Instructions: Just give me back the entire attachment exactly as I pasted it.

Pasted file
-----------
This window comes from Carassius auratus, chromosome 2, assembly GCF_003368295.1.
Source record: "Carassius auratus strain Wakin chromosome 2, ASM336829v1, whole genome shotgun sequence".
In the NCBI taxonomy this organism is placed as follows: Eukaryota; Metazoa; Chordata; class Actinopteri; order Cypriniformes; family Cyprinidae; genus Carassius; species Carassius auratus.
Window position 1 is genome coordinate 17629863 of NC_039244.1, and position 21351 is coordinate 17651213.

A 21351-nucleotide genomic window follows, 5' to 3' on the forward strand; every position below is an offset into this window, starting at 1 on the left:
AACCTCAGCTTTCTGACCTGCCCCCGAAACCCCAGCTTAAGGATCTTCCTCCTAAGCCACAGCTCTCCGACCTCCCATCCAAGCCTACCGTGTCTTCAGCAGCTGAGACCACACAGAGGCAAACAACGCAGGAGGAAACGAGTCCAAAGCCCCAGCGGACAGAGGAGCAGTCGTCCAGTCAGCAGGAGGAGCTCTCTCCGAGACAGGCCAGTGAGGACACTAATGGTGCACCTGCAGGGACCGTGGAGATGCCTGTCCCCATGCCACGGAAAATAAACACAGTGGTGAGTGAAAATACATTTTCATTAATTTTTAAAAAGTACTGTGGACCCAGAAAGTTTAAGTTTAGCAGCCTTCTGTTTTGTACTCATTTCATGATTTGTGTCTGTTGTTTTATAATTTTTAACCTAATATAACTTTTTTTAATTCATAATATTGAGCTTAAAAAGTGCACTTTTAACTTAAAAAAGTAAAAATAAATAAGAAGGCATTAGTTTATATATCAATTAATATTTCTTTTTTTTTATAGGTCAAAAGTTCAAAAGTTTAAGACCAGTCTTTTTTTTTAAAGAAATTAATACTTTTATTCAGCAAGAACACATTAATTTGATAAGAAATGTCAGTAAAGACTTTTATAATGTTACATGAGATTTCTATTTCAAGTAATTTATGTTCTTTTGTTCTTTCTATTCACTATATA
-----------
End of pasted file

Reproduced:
This window comes from Carassius auratus, chromosome 2, assembly GCF_003368295.1.
Source record: "Carassius auratus strain Wakin chromosome 2, ASM336829v1, whole genome shotgun sequence".
In the NCBI taxonomy this organism is placed as follows: Eukaryota; Metazoa; Chordata; class Actinopteri; order Cypriniformes; family Cyprinidae; genus Carassius; species Carassius auratus.
Window position 1 is genome coordinate 17629863 of NC_039244.1, and position 21351 is coordinate 17651213.

A 21351-nucleotide genomic window follows, 5' to 3' on the forward strand; every position below is an offset into this window, starting at 1 on the left:
AACCTCAGCTTTCTGACCTGCCCCCGAAACCCCAGCTTAAGGATCTTCCTCCTAAGCCACAGCTCTCCGACCTCCCATCCAAGCCTACCGTGTCTTCAGCAGCTGAGACCACACAGAGGCAAACAACGCAGGAGGAAACGAGTCCAAAGCCCCAGCGGACAGAGGAGCAGTCGTCCAGTCAGCAGGAGGAGCTCTCTCCGAGACAGGCCAGTGAGGACACTAATGGTGCACCTGCAGGGACCGTGGAGATGCCTGTCCCCATGCCACGGAAAATAAACACAGTGGTGAGTGAAAATACATTTTCATTAATTTTTAAAAAGTACTGTGGACCCAGAAAGTTTAAGTTTAGCAGCCTTCTGTTTTGTACTCATTTCATGATTTGTGTCTGTTGTTTTATAATTTTTAACCTAATATAACTTTTTTTAATTCATAATATTGAGCTTAAAAAGTGCACTTTTAACTTAAAAAAGTAAAAATAAATAAGAAGGCATTAGTTTATATATCAATTAATATTTCTTTTTTTTTATAGGTCAAAAGTTCAAAAGTTTAAGACCAGTCTTTTTTTTTAAAGAAATTAATACTTTTATTCAGCAAGAACACATTAATTTGATAAGAAATGTCAGTAAAGACTTTTATAATGTTACATGAGATTTCTATTTCAAGTAATTTATGTTCTTTTGTTCTTTCTATTCACTATATA